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Archive for the ‘Quilt Blocks’ Category

Swanchr-top

A few months ago, I bought a vintage folding chair at an antique store and made a cushion set for it.  I thought it was time to have a change of cushions and looked through my scraps to see what I could come up with.  Recently, I’ve been embroidering in the evening while watching TV.  My embroidery skills demand simple designs with basic stitches.  Actually, I prefer the kind of 1930s-40s embroidery that all of the women in my family did while I was growing up.  This design of a swan holding summer flowers seemed just right for summertime cushions.
Swanchrembroider

I used a quilt pattern named Children’s Delight from my EQ6 software to make 5-½ inch blocks. The pillow measures 17×17 inches.  When assembling the top cushion, I added a 15 inch piece of 2-½ inch elastic on the back to hold it in place while on the chair.

Swanchr-back

I made an unquilted fabric seat cushion to keep the focus on the top cushion with the swan.
Swanchr-pillow

I had just put the finished set on the chair and left to get my camera.  When I came back to the room, I found that Addie loves the new cushions.

Swanchr-addie

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Modern Basket

Judy Martin has just posted a free pattern in her Block of the Moment series.  Like all of Judy’s patterns, it takes easy patches and turns them into something a little different.

Modern Basket2

I made my test block from scraps and it’s not perfect, but very pretty and I have notes now if I choose to make a larger hanging of four blocks such as Judy shows in her post and incorporate some really pretty fabric.

Judy doesn’t archive her free pattern for long periods of time, so if you’re interested, it might be a good time to print this one.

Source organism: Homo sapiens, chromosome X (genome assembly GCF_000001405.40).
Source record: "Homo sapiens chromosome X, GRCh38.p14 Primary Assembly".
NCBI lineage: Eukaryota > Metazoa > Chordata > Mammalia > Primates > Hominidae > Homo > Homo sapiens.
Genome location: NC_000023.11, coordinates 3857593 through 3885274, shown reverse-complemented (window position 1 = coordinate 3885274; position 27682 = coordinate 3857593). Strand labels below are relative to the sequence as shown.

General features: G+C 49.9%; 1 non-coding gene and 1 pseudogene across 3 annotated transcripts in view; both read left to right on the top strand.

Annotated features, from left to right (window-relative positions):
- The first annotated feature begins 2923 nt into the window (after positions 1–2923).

http://www.judymartin.com/free-qom.cfm

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012

LONE STARBURST – FREE PATTERN

Last week, Craftsy featured a free paper-pieced pattern called Lone Starburst.

http://bit.ly/1mmTa0H

There are no directions given but it’s an easy 12-½ -inch unfinished block for anyone with basic paper piecing skills.  If I make another one, I won’t use the lighter prints in the star. I added a narrow border to make a cushion cover.  I did not use batting or quilt this piece…

001

…and used the leftover scraps to make the back.

004

Paper piecing is time-consuming but interesting and produces designs that would be difficult for me to make otherwise.  Using a free pattern and some scraps, I have a nice cushion for the recliner.

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011

One of my Mother’s Day gifts from my son and daughter-in-law in St. Louis was a two-yard length of some exciting fabric.  I love the silhouettes of a hometown marching band with exploding fireworks (click on photo to see fabric design).
002

I used 1-½ yards to make myself a patriotic coverall apron with a nice big pocket.

005

I used the remainder to make a pillow and desk mat.  Judy Martin (my favorite designer) had a BOM on her website called Star Cluster which I thought would work well with the fabric.  I used the marching band fabric along with red/white/blue scraps to make a 16 inch block which became a pillow …
006

007

…and two 12-inch blocks for a large mat for my father’s 1940s-era homemade desk.
012 013

008

Like all of Judy’s designs, she has taken an easy pattern and added her own twists to make it unique.

Thank you to my St. Louis family for a gift that multiplied itself into three nice items.

 

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Linus14-top

I’ve been donating quilts to the Greater Cincinnati Linus Project since I first started quilting 11 years ago.  Most of the donations (4 to 5 a year) have been twin size, but I’ve been having back problems which ruled out making anything that large.  I thought maybe I could handle making a smaller quilt and wanted to use some of the red, white and blue scraps I’ve accumulated.  I chose a simple pinwheel pattern and sized it to make a 9-1/2 finished block.

linus14-block (2)

Our Linus group prefers fleece rather than backing fabric and batting.  I chose a bright red fleece and made the binding from strips of the red scrap material.

Linus14-bind

I didn’t add a border and used very simple straight line quilting on my Bernina.  The quilt finished at 30×40 inches – a nice size for a young child to carry around.

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IndSum-top

My blogger friend at knitNkwilt posted about an interesting paper-pieced block called Indian Summer.  There’s a free downloadable pattern on Craftsy.com.  I like paper piecing for small projects and the 12-inch block plus a 2-inch border makes a piece that is perfect for my mini-rack….

IndSum-rack

….for two separate spots in my kitchen…..

IndSum-cab

hanger

…and for what we used to call a “stand cover” or table mat….

IndSum-cover

I was able to reduce my bags of black, white and red scraps a bit and have two pieces that will get a lot of use.

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futon-top